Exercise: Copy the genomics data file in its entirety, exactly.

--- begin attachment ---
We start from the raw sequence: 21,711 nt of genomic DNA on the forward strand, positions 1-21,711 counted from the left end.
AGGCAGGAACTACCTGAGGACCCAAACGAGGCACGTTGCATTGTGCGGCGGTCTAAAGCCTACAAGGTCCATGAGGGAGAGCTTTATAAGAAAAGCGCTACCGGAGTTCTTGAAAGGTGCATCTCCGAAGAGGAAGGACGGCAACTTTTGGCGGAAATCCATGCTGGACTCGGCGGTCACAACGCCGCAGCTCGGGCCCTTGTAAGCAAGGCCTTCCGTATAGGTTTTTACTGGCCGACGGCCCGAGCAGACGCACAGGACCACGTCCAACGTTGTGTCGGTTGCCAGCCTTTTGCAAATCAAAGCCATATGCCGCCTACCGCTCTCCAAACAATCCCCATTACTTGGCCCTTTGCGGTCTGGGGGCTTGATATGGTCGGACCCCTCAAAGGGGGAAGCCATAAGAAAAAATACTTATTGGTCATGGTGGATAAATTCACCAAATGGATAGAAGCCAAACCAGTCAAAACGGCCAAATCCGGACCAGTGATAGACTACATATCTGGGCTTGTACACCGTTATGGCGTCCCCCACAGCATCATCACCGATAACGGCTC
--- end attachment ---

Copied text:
We start from the raw sequence: 21,711 nt of genomic DNA on the forward strand, positions 1-21,711 counted from the left end.
AGGCAGGAACTACCTGAGGACCCAAACGAGGCACGTTGCATTGTGCGGCGGTCTAAAGCCTACAAGGTCCATGAGGGAGAGCTTTATAAGAAAAGCGCTACCGGAGTTCTTGAAAGGTGCATCTCCGAAGAGGAAGGACGGCAACTTTTGGCGGAAATCCATGCTGGACTCGGCGGTCACAACGCCGCAGCTCGGGCCCTTGTAAGCAAGGCCTTCCGTATAGGTTTTTACTGGCCGACGGCCCGAGCAGACGCACAGGACCACGTCCAACGTTGTGTCGGTTGCCAGCCTTTTGCAAATCAAAGCCATATGCCGCCTACCGCTCTCCAAACAATCCCCATTACTTGGCCCTTTGCGGTCTGGGGGCTTGATATGGTCGGACCCCTCAAAGGGGGAAGCCATAAGAAAAAATACTTATTGGTCATGGTGGATAAATTCACCAAATGGATAGAAGCCAAACCAGTCAAAACGGCCAAATCCGGACCAGTGATAGACTACATATCTGGGCTTGTACACCGTTATGGCGTCCCCCACAGCATCATCACCGATAACGGCTC